Aesthetic Vs Usability: Combining The Two In Your Web Design
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Aesthetic Vs Usability: Combining The Two In Your Web Design

6 Nov 2023

First impression counts, and there are several ways to approach that mindset when it comes to web design. One of which happens even before your website is officially published – creating a Coming Soon page.

Another way, and it may seem obvious, is the website’s aesthetic. We live in an era where outward appearances are rather important in our everyday lives. The crucialness of having an aesthetically pleasing web design is seen in its ability to capture and persuade users to stick to your website.

An aesthetically pleasing web design involves the use of branding elements, such as layout, images, and colours. However, more often than just having an aesthetically pleasing web design, search engines like Google are beginning to favour web designs with aesthetic usability.

Aesthetic vs Usability

One thing is for sure: if you want to capture users, you must avoid prioritising one over the other. The aesthetics of your web design refers to your website’s visual design. On the other hand, the usability refers to various functions and features. Combined together, you will have a well-balanced UX. Here are three ways to design an aesthetically pleasing website.

1. Have a more fluid design

Softer curves and natural lines express fluidity, making your website much more attractive. In contrast, straight lines, flat edges, and sharp angles, while ideal for certain brands, make your website appear inflexible and harder to read for prolonged periods.

2. Keep your aesthetic consistent

Ensuring consistency for every element helps to create the right viewing environment. Whether it is the font, colours, or style, maintaining a consistent appearance throughout your website helps to raise the brand image and awareness. Users take away one fact from a disjointed web design – the brand does not know what they are doing online.

3. Pay attention to wordiness

While it is imperative to convey as much information as possible to users, too much text can send them away, especially if it ruins your text-to-image ratio. Being concise should be the way to go. Try to keep each webpage to less than 2,000 words, using images or graphics wherever possible.

Designing a more user-friendly website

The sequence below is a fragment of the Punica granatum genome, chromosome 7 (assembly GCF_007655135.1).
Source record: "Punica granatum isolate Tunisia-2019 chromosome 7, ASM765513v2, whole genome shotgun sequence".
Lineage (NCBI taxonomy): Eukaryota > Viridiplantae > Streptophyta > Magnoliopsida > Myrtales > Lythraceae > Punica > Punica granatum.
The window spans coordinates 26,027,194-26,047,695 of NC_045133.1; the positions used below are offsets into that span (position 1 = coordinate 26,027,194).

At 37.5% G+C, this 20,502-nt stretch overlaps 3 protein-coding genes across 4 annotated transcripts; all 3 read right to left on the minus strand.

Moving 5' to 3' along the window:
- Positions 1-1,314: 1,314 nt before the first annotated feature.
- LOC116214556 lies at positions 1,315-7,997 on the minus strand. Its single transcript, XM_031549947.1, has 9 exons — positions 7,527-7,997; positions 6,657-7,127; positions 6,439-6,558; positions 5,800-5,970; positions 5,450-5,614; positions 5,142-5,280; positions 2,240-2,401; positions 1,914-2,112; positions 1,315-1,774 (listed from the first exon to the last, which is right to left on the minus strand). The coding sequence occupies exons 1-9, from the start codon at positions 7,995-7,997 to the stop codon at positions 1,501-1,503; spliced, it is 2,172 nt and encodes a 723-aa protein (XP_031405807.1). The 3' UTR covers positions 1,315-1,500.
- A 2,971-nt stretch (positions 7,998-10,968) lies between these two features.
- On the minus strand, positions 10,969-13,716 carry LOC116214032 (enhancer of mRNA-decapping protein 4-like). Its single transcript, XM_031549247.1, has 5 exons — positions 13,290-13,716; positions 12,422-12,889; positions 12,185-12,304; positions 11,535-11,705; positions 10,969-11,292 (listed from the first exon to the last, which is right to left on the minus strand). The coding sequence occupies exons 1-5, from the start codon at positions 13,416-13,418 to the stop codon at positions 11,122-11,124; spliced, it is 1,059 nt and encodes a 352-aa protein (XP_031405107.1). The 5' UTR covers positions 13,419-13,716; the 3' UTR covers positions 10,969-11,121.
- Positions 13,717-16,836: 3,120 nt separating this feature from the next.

Your website must not only attract users visually but also deliver a smooth user experience for them. Hence, usability is just as vital as visual design, separating your website from the competition. An ideal website is one that allows users to get the information they need without having to spend too much time trying to decipher the information. Here are three ways to design a user-friendly website.

1. Simplify your content and interface

In most situations, simply simplifying your content and interface is the most straightforward method to boost your website’s usability. We see many web designs incorporating too many unnecessary features, such as secondary navigational links and stock images. You can easily simply your website through this three-step process:

  • Identify which elements on the webpage you can do without and remove them
  • Go through the remaining elements on the webpage and remove those that are secondary functions
  • Identify what users focus on the most

2. Make use of negative spaces

Besides removing unnecessary elements on your web pages, another method to design a more user-friendly website is to leverage negative spaces. It is the same reason why we notice even the smallest scratch on a white wall. Employing negative space around vital content draws attention to the content itself.

3. Limit options and make them distinct

Navigation is one of the key aspects of a usable web design. However, the issue with a lot of websites is that they contain an excessive number of navigational components. This becomes an issue because the more navigational components you have, the more likely they start to look similar, making things confusing for users. Users become hesitant to visit your website, and even if they do, the likelihood of them making mistakes increases when options are not distinct from one another.

Limiting the variety of navigational components and making each well-labelled and distinct from one another is key to a more user-friendly web design.

Having a mobile-friendly web design

Once you have improved your web design through aesthetic usability, you can take that design direction a step further by ensuring that your website is also mobile-friendly. As more users are accessing the Internet on their mobile devices, having a responsive web design has become a requirement.


The topic of aesthetic usability is complex and vast. Yet, it does not take much effort to begin with. Put yourself in your users’ shoes to discover what is necessary, what is not, and what looks aesthetically pleasing.

With a website design company like EFUSION, our award-winning team of programmers and designers is able to not only please your customers but also design a responsive website with aesthetic usability, ultimately leading to a boost in conversion, number of returning customers, and word-of-mouth recommendations. Visit our website to get started today!

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